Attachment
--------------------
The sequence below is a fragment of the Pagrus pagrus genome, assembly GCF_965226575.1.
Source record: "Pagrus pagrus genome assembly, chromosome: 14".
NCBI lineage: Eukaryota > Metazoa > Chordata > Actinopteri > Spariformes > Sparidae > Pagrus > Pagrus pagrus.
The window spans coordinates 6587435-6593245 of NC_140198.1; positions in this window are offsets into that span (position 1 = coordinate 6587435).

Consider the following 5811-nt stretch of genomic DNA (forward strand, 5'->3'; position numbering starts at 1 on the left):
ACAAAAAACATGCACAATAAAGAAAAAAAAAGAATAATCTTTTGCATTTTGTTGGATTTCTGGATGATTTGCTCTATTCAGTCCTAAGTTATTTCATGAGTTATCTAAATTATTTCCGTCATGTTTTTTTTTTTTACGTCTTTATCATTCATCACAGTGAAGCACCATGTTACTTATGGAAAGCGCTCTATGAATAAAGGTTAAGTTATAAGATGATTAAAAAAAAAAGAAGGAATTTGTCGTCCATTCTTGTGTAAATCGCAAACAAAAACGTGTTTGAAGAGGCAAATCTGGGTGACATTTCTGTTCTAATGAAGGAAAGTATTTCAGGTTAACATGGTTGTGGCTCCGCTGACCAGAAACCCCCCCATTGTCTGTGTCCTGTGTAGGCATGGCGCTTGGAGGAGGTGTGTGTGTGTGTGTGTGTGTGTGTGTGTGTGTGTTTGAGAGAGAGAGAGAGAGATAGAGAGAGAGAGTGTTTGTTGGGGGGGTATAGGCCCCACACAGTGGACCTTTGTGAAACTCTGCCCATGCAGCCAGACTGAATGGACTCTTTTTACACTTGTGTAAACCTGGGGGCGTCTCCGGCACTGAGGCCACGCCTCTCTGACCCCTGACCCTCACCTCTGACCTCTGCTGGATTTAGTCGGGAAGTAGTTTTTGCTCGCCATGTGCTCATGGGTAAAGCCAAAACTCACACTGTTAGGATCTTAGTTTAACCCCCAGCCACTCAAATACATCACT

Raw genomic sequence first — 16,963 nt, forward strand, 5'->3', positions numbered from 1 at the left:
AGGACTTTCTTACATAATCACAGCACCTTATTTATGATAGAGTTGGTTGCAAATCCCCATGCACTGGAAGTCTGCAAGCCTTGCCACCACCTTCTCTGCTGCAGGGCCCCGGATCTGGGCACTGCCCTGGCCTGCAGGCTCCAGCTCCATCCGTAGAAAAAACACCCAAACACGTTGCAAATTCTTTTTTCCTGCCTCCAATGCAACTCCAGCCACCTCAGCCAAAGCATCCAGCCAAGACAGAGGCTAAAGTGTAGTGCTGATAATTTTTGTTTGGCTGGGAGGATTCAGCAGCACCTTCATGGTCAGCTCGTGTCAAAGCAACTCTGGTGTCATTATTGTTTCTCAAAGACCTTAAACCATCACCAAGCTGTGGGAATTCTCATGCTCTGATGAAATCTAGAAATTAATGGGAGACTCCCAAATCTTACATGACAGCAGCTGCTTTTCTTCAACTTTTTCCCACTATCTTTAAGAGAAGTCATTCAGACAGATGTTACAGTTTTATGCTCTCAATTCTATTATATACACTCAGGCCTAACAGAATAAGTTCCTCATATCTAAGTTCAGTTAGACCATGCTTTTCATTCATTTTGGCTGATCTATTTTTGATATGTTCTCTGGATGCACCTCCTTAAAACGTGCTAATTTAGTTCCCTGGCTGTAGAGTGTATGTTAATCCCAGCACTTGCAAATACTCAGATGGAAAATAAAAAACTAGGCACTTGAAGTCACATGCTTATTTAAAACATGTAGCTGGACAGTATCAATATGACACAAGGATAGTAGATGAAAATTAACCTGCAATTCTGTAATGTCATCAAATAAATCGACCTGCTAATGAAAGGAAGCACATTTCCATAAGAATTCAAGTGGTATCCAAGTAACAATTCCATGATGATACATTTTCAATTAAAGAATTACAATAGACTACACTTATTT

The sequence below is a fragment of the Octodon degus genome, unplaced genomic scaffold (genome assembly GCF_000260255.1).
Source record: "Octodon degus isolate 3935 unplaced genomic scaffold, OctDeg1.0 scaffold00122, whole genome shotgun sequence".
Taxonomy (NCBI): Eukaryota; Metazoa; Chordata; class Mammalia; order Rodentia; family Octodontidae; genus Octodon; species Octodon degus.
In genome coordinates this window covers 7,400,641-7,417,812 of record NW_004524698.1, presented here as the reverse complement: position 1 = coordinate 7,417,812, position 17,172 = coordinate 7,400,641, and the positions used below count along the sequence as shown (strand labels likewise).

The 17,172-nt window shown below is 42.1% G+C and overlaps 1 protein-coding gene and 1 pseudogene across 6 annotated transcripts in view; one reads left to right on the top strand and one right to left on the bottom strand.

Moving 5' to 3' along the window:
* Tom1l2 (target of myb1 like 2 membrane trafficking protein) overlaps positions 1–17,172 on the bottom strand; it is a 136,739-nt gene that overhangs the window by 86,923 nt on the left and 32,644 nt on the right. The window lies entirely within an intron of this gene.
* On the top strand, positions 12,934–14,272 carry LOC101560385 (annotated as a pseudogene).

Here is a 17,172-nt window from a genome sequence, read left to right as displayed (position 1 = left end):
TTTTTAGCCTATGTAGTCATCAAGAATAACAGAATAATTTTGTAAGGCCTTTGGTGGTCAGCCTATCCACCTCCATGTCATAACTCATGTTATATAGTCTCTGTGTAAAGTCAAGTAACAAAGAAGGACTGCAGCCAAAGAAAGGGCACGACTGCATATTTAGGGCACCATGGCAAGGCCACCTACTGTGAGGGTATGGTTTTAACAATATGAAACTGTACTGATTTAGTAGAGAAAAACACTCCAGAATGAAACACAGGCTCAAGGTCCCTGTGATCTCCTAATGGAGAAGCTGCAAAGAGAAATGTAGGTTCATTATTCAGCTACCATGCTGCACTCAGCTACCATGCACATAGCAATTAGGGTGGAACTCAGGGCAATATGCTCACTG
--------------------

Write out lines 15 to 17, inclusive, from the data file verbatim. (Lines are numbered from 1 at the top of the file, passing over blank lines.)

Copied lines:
* Tom1l2 (target of myb1 like 2 membrane trafficking protein) overlaps positions 1–17,172 on the bottom strand; it is a 136,739-nt gene that overhangs the window by 86,923 nt on the left and 32,644 nt on the right. The window lies entirely within an intron of this gene.
* On the top strand, positions 12,934–14,272 carry LOC101560385 (annotated as a pseudogene).

Here is a 17,172-nt window from a genome sequence, read left to right as displayed (position 1 = left end):